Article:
27 As Samuel turned to leave, Saul caught hold of the hem of his robe, and it tore. 28 Samuel said to him, “The LORD has torn the kingdom of Israel from you today and has given it to one of your neighbors—to one better than you. 29 He who is the Glory of Israel does not lie or change his mind; for he is not a man, that he should change his mind.”
The tearing of the robe was a prophetic symbol indicating God’s rejection of Saul as King.
In Ezekiel 4 God commanded the prophet to make a model of Jerusalem and lay siege to the model, as a symbol of the siege which was going to fall on Jerusalem under the Babylonians. “This will be a sign to the house of Israel.” God said.
In the New Testament, Mary anointing Jesus with oil and wiping his feet with her hair was prophetic symbolism pointing forward to his death and burial.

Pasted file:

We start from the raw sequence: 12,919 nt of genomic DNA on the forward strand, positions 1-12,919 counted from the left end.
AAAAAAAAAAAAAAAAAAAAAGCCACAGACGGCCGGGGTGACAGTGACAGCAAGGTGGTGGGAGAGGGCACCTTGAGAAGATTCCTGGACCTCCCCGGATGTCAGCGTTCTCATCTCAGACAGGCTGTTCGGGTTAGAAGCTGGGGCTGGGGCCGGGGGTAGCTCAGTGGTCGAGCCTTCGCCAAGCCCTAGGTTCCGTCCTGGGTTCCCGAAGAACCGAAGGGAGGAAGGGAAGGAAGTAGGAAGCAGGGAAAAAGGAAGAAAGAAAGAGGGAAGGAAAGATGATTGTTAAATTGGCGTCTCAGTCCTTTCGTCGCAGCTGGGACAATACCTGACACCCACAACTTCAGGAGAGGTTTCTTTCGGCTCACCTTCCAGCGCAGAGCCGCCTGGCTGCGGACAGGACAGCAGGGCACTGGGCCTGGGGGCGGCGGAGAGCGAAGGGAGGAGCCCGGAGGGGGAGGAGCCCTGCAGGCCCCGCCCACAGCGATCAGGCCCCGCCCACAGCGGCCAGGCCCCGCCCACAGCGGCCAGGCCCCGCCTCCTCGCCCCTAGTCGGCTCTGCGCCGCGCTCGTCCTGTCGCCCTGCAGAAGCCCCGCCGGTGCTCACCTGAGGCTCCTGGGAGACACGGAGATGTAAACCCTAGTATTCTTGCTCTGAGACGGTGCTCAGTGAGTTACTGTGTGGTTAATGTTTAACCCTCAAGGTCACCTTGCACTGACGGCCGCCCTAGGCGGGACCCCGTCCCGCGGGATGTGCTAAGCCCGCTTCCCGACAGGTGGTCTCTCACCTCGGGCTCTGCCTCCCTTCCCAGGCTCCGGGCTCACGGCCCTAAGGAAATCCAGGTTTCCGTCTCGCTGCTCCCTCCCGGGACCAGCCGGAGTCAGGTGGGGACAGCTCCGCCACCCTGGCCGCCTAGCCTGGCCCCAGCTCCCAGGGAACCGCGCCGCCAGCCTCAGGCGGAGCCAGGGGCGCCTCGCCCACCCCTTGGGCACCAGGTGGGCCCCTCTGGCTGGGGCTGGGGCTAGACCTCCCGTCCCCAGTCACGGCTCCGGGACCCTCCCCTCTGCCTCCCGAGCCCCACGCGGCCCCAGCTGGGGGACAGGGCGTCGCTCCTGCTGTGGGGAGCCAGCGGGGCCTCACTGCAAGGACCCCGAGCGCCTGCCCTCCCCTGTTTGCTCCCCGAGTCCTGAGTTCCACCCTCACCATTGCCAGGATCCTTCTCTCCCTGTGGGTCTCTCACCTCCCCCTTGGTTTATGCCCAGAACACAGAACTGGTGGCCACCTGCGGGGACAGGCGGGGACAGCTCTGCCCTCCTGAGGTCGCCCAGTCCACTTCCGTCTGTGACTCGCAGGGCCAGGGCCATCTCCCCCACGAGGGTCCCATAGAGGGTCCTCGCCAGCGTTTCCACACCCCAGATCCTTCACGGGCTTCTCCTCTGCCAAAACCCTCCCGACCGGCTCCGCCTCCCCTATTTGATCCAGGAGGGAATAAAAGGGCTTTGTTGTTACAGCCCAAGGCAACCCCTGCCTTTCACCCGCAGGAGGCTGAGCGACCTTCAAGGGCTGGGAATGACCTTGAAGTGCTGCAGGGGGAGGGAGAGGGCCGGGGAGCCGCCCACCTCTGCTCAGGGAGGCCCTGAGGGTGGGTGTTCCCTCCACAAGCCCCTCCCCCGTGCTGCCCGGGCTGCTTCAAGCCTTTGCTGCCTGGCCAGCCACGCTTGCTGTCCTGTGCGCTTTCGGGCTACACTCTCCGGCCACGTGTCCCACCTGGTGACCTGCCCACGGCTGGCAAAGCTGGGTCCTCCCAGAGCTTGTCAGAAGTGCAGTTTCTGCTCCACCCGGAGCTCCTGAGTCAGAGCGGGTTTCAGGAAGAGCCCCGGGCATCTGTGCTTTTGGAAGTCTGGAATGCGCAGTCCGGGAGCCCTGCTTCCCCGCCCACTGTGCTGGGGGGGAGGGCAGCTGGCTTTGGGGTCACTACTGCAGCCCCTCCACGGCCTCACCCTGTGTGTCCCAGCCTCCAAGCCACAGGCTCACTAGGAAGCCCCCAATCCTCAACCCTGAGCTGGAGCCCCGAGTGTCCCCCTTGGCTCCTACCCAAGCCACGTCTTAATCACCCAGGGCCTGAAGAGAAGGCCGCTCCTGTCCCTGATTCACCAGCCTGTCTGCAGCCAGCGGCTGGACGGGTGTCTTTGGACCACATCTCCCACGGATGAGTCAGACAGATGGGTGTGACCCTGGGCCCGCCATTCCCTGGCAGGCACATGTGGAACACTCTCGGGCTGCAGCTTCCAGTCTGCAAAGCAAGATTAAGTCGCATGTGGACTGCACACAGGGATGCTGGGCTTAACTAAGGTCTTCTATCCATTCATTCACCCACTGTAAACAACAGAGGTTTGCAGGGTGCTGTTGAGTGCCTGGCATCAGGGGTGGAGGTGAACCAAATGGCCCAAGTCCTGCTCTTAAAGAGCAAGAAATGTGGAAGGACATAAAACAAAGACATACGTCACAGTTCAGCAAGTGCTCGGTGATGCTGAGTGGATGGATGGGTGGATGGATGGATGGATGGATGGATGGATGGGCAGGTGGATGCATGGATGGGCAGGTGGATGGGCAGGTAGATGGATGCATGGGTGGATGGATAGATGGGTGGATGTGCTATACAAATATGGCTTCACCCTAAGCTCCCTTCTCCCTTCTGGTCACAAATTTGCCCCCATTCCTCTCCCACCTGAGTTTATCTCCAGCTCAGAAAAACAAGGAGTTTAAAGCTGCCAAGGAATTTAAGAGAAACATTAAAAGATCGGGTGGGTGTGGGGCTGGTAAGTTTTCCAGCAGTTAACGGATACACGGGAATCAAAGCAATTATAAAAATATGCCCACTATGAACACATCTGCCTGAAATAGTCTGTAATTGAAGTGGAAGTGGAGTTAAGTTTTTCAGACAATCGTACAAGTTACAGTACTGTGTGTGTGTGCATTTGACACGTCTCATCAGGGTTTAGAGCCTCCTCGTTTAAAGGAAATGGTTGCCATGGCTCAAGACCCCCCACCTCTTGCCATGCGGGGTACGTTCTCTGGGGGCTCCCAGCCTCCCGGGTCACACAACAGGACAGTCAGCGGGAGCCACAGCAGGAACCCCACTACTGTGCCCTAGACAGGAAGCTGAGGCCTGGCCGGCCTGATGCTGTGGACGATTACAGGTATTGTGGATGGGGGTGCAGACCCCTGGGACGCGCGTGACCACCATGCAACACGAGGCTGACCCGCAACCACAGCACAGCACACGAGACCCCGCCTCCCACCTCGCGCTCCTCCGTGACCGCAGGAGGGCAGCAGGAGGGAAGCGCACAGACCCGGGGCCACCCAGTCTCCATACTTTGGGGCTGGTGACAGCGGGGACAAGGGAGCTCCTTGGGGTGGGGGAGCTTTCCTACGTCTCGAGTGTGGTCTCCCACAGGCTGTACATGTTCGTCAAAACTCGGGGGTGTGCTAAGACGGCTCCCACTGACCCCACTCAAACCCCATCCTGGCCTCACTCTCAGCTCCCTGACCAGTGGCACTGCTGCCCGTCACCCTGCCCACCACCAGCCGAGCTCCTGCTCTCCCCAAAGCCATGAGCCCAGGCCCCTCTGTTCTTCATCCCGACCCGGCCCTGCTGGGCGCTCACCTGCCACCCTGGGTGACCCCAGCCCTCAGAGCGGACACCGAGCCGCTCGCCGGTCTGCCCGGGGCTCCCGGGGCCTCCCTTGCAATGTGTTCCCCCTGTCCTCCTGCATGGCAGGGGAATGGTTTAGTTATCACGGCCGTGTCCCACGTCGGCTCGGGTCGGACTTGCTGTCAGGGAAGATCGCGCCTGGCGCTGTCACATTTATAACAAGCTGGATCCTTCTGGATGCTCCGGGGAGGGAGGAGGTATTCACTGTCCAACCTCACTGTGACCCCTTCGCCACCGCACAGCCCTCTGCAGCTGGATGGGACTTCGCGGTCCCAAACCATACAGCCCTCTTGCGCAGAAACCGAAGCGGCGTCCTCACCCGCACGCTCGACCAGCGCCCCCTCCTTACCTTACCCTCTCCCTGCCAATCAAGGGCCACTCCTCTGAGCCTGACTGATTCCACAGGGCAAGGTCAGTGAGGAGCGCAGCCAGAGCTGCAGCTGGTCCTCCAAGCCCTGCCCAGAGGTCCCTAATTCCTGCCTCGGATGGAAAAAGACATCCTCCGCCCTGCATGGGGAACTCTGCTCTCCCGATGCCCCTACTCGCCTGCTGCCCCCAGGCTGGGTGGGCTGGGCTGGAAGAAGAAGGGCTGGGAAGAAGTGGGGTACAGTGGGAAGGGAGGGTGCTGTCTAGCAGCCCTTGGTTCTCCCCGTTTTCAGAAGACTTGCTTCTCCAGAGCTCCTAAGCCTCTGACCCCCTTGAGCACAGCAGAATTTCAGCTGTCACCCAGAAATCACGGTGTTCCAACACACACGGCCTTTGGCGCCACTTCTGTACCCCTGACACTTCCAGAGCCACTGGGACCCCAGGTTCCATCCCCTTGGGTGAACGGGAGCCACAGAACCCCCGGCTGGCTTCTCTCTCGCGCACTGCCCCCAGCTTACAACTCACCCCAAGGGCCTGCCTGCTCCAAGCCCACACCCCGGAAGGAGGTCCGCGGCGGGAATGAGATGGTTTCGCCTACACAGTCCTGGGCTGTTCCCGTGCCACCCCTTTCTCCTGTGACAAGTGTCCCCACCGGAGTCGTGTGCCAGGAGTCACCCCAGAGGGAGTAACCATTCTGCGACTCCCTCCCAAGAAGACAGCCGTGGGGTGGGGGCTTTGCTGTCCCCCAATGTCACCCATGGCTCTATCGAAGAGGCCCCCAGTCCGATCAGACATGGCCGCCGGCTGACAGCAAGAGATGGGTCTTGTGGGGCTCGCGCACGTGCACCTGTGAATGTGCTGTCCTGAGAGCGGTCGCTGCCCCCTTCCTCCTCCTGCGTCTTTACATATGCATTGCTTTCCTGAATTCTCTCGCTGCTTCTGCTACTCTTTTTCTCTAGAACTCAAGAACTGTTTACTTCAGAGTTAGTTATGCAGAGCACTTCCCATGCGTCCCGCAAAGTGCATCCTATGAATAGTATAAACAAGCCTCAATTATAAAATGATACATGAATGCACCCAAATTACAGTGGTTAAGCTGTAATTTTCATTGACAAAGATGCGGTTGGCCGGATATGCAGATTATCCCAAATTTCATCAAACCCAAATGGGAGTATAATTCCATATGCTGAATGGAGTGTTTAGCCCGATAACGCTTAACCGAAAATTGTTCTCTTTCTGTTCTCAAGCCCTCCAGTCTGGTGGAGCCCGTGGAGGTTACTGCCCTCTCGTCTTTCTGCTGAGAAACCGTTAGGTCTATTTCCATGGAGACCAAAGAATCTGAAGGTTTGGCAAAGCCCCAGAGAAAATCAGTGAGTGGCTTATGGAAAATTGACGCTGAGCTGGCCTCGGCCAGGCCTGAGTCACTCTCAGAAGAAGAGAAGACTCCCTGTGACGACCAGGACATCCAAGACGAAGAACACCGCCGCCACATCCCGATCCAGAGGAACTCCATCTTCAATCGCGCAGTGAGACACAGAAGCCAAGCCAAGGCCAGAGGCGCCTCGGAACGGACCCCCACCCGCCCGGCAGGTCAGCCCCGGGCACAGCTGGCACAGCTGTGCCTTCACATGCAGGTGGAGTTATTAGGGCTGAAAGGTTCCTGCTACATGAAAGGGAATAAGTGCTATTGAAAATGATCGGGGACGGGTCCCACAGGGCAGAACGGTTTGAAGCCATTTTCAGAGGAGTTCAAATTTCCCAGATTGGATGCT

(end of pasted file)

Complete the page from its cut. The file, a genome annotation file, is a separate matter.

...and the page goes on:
Jesus putting mud on the eyes of the man born blind as part of his healing symbolised the words Jesus had just said. John 9 5 While I am in the world, I am the light of the world.’ Jesus cursing the fig tree, and turning over the tables and driving the merchants and the money-changers out of the Temple, both symbolised Gods judgment on Israel in his day.
So Hosea marrying this unfaithful wife would be an act of prophetic symbolism.
2 When the LORD began to speak through Hosea, the LORD said to him, ‘Go, marry a promiscuous woman and have children with her, for like an adulterous wife this land is guilty of unfaithfulness to the LORD.’
NASB95 “Go, take to yourself a wife of harlotry and have children of harlotry; for the land commits flagrant harlotry, forsaking the LORD.”
“Go and marry a prostitute, so that some of her children will be conceived in prostitution. This will illustrate how Israel has acted like a prostitute by turning against the LORD and worshiping other gods.”